In partnership with

Place-Based Public Service Budgets: Making Public Money Work Better for Communities

January 31, 2024   By John Denham
In partnership with

This report sets out a new approach to public service investment and reform in England. By identifying all public money spent within a local area, and enabling it to be used more flexibly, spending could be more closely aligned with communities and places instead of arcane Whitehall institutional boundaries.

Rather than focussing on squeezing out efficiencies within separate services nationally, a renewed approach would consider how services could be more effective by collaborating together locally, around a shared understanding of population needs and community aspirations.

Authors John Denham and Jessica Studdert introduce the report

Executive Summary

Severe challenges face public services in England. Austerity has created a ‘doom-loop’ whereby the short-term urgency to respond to crises prevents the development of long term solutions to underlying
problems. Top-down efficiency initiatives no longer produce real savings, while weak public finances, record levels of taxation, slow growth and debt repayments constrain the possibility of new investment in the immediate future.

The government of the next Parliament will have no choice but to find new ways to make better use of existing spending. Our paper argues that this can also be an opportunity: an ambitious new approach to better coordinating all public spending in a local area would enable new ways of designing and delivering services that better meet people’s needs.

Inspired by the Total Place pilots of the last Labour government, and informed by locally-led practice which work with the assets of communities, we set out how pooling existing public service budgets across a place can be a more effective use of resource which would
transform the way communities are supported to thrive. By repurposing the system to focus collectively on outcomes that are meaningful for people to live a good life, it will be possible to overcome the waste and
fragmentation inherent in the dominant model of provision.

People and businesses in the UK are held back by short-termism and a lack of co-ordination by central government. There is an urgent need for a new model to ensure that long-term investment that meets local needs, and place-based public service budgets would enable that.

Diane Coyle, Bennett Professor of Public Policy at the University of Cambridge

Problems with the current system

Our public services are provided by and accountable to separate government departments: health, education, welfare, local government, policing, for example. Fragmentation is hardwired by design: each department is funded separately by the Treasury and subject to separate reporting to departmental Accounting Officers. This means each service is bound by different funding priorities, policy frameworks and performance measures. This creates systemic barriers to coordination and collaboration at both national and local levels.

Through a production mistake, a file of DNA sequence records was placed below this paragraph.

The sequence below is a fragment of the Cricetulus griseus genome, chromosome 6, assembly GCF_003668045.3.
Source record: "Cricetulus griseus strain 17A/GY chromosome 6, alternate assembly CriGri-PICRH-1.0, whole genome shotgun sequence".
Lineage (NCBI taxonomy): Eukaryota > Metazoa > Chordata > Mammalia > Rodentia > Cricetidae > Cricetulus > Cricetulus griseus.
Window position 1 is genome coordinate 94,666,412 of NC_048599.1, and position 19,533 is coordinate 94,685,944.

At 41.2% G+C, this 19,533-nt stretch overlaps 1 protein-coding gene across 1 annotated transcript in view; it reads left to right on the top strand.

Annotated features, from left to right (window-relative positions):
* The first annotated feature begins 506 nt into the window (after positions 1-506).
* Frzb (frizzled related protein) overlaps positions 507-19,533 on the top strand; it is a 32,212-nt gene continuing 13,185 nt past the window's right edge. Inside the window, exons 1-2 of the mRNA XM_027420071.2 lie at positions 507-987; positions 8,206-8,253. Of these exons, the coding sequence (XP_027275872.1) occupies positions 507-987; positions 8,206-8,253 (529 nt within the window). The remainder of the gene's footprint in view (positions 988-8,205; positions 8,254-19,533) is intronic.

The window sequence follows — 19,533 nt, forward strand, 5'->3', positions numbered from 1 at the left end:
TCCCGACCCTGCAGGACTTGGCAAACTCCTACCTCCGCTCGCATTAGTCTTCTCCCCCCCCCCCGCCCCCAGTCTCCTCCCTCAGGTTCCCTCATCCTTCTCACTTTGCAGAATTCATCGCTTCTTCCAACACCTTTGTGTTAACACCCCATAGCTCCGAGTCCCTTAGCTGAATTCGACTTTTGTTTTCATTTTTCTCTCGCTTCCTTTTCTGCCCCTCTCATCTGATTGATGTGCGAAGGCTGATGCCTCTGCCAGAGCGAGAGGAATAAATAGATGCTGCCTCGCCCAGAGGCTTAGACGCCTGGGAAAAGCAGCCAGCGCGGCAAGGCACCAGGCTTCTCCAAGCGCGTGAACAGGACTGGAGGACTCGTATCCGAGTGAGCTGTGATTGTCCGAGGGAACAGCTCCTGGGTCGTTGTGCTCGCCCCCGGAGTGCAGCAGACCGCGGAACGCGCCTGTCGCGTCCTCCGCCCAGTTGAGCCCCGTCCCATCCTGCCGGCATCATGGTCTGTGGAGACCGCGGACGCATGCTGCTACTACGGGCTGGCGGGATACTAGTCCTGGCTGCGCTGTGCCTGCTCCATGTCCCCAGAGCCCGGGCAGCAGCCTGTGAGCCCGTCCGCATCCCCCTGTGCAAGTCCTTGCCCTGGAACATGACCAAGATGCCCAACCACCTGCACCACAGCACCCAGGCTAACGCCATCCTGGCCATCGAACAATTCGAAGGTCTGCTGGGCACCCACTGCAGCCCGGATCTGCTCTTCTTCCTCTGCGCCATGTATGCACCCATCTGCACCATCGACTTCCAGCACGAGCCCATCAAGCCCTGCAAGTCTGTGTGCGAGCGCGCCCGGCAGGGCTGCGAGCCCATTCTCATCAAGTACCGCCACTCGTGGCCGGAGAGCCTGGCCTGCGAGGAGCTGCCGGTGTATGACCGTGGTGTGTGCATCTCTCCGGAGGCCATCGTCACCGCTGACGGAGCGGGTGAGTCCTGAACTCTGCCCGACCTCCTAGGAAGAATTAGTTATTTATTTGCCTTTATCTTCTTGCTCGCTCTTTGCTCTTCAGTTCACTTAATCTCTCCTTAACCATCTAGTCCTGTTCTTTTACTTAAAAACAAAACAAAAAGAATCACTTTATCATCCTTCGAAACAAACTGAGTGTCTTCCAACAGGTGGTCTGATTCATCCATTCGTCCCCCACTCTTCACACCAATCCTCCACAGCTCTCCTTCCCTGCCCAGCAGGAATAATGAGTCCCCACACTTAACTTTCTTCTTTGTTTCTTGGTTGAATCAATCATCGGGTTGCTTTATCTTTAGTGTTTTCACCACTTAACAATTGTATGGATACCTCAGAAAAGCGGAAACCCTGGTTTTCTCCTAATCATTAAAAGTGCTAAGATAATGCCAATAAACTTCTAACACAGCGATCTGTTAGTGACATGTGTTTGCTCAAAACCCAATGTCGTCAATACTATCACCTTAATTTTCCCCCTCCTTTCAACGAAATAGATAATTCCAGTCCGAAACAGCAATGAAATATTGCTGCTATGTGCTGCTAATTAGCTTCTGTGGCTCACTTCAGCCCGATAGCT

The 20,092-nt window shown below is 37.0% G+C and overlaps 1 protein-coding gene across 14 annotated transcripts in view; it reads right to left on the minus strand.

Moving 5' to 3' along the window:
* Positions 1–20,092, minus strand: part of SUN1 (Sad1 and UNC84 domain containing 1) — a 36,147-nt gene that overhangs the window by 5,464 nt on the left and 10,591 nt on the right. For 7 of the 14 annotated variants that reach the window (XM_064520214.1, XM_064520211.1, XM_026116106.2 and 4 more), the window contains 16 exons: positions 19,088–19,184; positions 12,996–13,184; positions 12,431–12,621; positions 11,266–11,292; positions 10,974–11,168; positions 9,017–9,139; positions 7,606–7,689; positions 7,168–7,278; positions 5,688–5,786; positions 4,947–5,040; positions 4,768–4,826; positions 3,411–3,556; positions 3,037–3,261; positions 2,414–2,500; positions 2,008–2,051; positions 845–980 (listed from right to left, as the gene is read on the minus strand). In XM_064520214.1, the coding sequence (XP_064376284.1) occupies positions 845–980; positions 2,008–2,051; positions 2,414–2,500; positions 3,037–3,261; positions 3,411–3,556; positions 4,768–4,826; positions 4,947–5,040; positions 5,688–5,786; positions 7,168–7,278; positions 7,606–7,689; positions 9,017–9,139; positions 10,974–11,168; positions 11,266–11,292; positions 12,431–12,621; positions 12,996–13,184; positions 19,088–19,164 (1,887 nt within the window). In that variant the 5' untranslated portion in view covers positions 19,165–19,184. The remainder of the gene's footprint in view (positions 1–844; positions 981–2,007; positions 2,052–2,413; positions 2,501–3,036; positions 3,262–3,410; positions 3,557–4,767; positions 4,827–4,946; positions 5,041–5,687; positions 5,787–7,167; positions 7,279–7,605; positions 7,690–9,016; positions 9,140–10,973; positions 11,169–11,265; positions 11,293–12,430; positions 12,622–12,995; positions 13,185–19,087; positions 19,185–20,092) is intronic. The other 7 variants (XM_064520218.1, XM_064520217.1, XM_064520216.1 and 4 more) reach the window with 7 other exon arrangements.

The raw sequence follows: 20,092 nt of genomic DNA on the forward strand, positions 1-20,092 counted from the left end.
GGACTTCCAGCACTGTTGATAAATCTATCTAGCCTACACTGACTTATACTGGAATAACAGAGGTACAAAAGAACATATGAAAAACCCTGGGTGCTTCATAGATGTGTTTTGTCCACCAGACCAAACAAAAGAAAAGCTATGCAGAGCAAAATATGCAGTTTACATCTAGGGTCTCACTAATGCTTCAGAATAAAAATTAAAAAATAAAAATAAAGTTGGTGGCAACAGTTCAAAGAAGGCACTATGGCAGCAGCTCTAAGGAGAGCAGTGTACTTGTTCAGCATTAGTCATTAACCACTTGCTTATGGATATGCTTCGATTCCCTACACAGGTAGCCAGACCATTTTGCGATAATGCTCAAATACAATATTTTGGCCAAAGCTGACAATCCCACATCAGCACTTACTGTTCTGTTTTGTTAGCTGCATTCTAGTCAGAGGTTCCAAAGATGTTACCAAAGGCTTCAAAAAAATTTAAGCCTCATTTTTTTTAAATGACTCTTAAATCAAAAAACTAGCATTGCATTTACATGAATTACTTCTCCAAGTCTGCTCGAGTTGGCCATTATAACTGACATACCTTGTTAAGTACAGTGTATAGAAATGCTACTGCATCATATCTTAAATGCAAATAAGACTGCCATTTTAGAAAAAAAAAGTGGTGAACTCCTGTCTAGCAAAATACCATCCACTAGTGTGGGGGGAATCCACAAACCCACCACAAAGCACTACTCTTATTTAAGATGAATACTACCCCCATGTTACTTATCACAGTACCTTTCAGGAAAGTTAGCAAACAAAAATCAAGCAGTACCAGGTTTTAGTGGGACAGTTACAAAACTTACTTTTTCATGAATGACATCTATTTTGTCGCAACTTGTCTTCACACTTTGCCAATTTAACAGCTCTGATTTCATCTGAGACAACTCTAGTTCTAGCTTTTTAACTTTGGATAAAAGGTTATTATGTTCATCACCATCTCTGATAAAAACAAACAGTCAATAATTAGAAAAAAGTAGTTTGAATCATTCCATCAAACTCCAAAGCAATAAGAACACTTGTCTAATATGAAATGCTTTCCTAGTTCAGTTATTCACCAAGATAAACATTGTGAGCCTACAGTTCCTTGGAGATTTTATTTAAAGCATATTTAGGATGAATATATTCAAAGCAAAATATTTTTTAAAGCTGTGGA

There are four core ways this model of resource allocation and accountability contains inherent costs and is not achieving maximum impact:

  1. Money is wasted by inefficiency and duplication in services that are fragmented and difficult to navigate. People with complex needs may be forced to interact with numerous overlapping professionals whilst others will find no support at all. Challenges that cross agencies, such as families in need or offender rehabilitation, struggle to find a coordinated response.
  2. Centrally directed services and structures respond badly to the divergent needs of communities and places. For example, the NHS works primarily to nationally set priorities and has failed to prevent rising health inequalities between postcodes. The match between the public spending allocated to local areas and their needs is weak and inconsistent.
  3. Too much money is spent responding to problems instead of preventing them occurring in the first place. A ‘prevention penalty’ disincentivises joint investment, because often a different service would need to invest up front in preventative support, when reduced demand which might lead to savings would show elsewhere in the system. For example, investing in youth provision might alleviate pressures on welfare benefits or the criminal justice system, just as appropriate mental health support might save policing or A&E being the last resort picking up crises.
  4. The current model of public spending creates barriers to working with communities to design and deliver support to better meet their needs. A wide range of local practice demonstrates the impact of working with communities in ways which draw in their insight and work with their strengths to generate sustainable outcomes. The dominant approach of working in vertical siloes facing upwards to Whitehall departments undermines the conditions for community-powered practice.

This paper sets out a practical and necessary reform of public policy in England. We can’t go on as we are, with Permanent Secretaries in Whitehall ostensibly responsible for outcomes in the lives of people in places they don’t know and don’t understand. It is well beyond time to put budget control and accountability where it properly belongs, at the local level, where public money can be aligned with the real needs of communities.